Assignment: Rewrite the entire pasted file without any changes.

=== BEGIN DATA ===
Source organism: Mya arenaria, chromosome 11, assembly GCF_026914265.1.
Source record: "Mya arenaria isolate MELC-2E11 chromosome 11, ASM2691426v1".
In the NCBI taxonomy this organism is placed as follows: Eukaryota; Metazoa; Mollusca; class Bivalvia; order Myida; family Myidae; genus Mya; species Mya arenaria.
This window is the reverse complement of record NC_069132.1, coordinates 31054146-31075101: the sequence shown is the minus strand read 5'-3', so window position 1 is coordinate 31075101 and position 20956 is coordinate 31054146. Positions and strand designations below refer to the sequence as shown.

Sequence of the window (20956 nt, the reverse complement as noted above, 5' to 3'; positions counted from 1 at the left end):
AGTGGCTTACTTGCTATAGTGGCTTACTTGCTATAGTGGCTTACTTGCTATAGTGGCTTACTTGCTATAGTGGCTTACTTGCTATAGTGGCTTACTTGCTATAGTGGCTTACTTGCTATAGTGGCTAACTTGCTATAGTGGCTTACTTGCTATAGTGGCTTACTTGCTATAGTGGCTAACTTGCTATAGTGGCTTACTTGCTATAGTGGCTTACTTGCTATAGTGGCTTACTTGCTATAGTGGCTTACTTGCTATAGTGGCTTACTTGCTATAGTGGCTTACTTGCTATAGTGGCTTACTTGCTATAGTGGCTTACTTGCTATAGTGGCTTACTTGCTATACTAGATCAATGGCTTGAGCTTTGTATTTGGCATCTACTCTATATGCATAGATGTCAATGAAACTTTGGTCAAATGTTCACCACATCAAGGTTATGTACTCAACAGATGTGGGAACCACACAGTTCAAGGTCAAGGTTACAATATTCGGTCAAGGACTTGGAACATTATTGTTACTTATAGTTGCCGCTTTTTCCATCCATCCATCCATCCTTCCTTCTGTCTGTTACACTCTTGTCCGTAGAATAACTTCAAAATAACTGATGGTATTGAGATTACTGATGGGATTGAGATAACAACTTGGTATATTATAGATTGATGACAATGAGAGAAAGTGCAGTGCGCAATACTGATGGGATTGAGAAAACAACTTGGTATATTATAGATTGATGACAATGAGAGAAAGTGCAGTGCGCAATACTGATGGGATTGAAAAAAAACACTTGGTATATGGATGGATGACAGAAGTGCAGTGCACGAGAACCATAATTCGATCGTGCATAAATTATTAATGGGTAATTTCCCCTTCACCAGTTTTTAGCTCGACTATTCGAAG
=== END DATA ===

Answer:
Source organism: Mya arenaria, chromosome 11, assembly GCF_026914265.1.
Source record: "Mya arenaria isolate MELC-2E11 chromosome 11, ASM2691426v1".
In the NCBI taxonomy this organism is placed as follows: Eukaryota; Metazoa; Mollusca; class Bivalvia; order Myida; family Myidae; genus Mya; species Mya arenaria.
This window is the reverse complement of record NC_069132.1, coordinates 31054146-31075101: the sequence shown is the minus strand read 5'-3', so window position 1 is coordinate 31075101 and position 20956 is coordinate 31054146. Positions and strand designations below refer to the sequence as shown.

Sequence of the window (20956 nt, the reverse complement as noted above, 5' to 3'; positions counted from 1 at the left end):
AGTGGCTTACTTGCTATAGTGGCTTACTTGCTATAGTGGCTTACTTGCTATAGTGGCTTACTTGCTATAGTGGCTTACTTGCTATAGTGGCTTACTTGCTATAGTGGCTTACTTGCTATAGTGGCTAACTTGCTATAGTGGCTTACTTGCTATAGTGGCTTACTTGCTATAGTGGCTAACTTGCTATAGTGGCTTACTTGCTATAGTGGCTTACTTGCTATAGTGGCTTACTTGCTATAGTGGCTTACTTGCTATAGTGGCTTACTTGCTATAGTGGCTTACTTGCTATAGTGGCTTACTTGCTATAGTGGCTTACTTGCTATAGTGGCTTACTTGCTATACTAGATCAATGGCTTGAGCTTTGTATTTGGCATCTACTCTATATGCATAGATGTCAATGAAACTTTGGTCAAATGTTCACCACATCAAGGTTATGTACTCAACAGATGTGGGAACCACACAGTTCAAGGTCAAGGTTACAATATTCGGTCAAGGACTTGGAACATTATTGTTACTTATAGTTGCCGCTTTTTCCATCCATCCATCCATCCTTCCTTCTGTCTGTTACACTCTTGTCCGTAGAATAACTTCAAAATAACTGATGGTATTGAGATTACTGATGGGATTGAGATAACAACTTGGTATATTATAGATTGATGACAATGAGAGAAAGTGCAGTGCGCAATACTGATGGGATTGAGAAAACAACTTGGTATATTATAGATTGATGACAATGAGAGAAAGTGCAGTGCGCAATACTGATGGGATTGAAAAAAAACACTTGGTATATGGATGGATGACAGAAGTGCAGTGCACGAGAACCATAATTCGATCGTGCATAAATTATTAATGGGTAATTTCCCCTTCACCAGTTTTTAGCTCGACTATTCGAAG